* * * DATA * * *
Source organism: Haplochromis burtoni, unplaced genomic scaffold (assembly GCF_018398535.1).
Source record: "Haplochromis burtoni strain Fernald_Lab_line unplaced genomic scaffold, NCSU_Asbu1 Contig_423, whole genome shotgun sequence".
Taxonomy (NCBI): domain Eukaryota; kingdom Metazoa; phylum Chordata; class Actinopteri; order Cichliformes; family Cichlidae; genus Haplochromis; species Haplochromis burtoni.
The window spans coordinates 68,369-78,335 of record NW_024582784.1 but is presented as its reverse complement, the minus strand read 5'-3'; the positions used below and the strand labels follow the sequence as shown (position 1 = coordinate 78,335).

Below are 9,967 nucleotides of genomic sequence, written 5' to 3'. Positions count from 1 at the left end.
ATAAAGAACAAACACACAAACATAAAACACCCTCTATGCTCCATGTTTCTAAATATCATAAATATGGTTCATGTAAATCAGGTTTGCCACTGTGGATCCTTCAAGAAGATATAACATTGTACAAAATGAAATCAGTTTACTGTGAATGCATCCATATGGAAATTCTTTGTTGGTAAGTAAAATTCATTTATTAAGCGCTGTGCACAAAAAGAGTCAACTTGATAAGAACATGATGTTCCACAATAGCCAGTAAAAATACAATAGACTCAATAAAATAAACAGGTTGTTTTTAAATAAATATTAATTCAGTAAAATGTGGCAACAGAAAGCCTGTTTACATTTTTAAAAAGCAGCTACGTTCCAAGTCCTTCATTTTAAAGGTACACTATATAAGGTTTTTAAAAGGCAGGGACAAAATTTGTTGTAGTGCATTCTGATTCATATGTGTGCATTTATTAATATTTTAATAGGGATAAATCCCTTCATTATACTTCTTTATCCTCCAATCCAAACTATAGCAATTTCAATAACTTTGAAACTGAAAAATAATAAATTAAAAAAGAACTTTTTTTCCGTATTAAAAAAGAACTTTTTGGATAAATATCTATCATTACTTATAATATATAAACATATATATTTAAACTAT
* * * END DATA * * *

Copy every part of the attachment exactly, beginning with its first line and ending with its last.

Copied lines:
Source organism: Haplochromis burtoni, unplaced genomic scaffold (assembly GCF_018398535.1).
Source record: "Haplochromis burtoni strain Fernald_Lab_line unplaced genomic scaffold, NCSU_Asbu1 Contig_423, whole genome shotgun sequence".
Taxonomy (NCBI): domain Eukaryota; kingdom Metazoa; phylum Chordata; class Actinopteri; order Cichliformes; family Cichlidae; genus Haplochromis; species Haplochromis burtoni.
The window spans coordinates 68,369-78,335 of record NW_024582784.1 but is presented as its reverse complement, the minus strand read 5'-3'; the positions used below and the strand labels follow the sequence as shown (position 1 = coordinate 78,335).

Below are 9,967 nucleotides of genomic sequence, written 5' to 3'. Positions count from 1 at the left end.
ATAAAGAACAAACACACAAACATAAAACACCCTCTATGCTCCATGTTTCTAAATATCATAAATATGGTTCATGTAAATCAGGTTTGCCACTGTGGATCCTTCAAGAAGATATAACATTGTACAAAATGAAATCAGTTTACTGTGAATGCATCCATATGGAAATTCTTTGTTGGTAAGTAAAATTCATTTATTAAGCGCTGTGCACAAAAAGAGTCAACTTGATAAGAACATGATGTTCCACAATAGCCAGTAAAAATACAATAGACTCAATAAAATAAACAGGTTGTTTTTAAATAAATATTAATTCAGTAAAATGTGGCAACAGAAAGCCTGTTTACATTTTTAAAAAGCAGCTACGTTCCAAGTCCTTCATTTTAAAGGTACACTATATAAGGTTTTTAAAAGGCAGGGACAAAATTTGTTGTAGTGCATTCTGATTCATATGTGTGCATTTATTAATATTTTAATAGGGATAAATCCCTTCATTATACTTCTTTATCCTCCAATCCAAACTATAGCAATTTCAATAACTTTGAAACTGAAAAATAATAAATTAAAAAAGAACTTTTTTTCCGTATTAAAAAAGAACTTTTTGGATAAATATCTATCATTACTTATAATATATAAACATATATATTTAAACTAT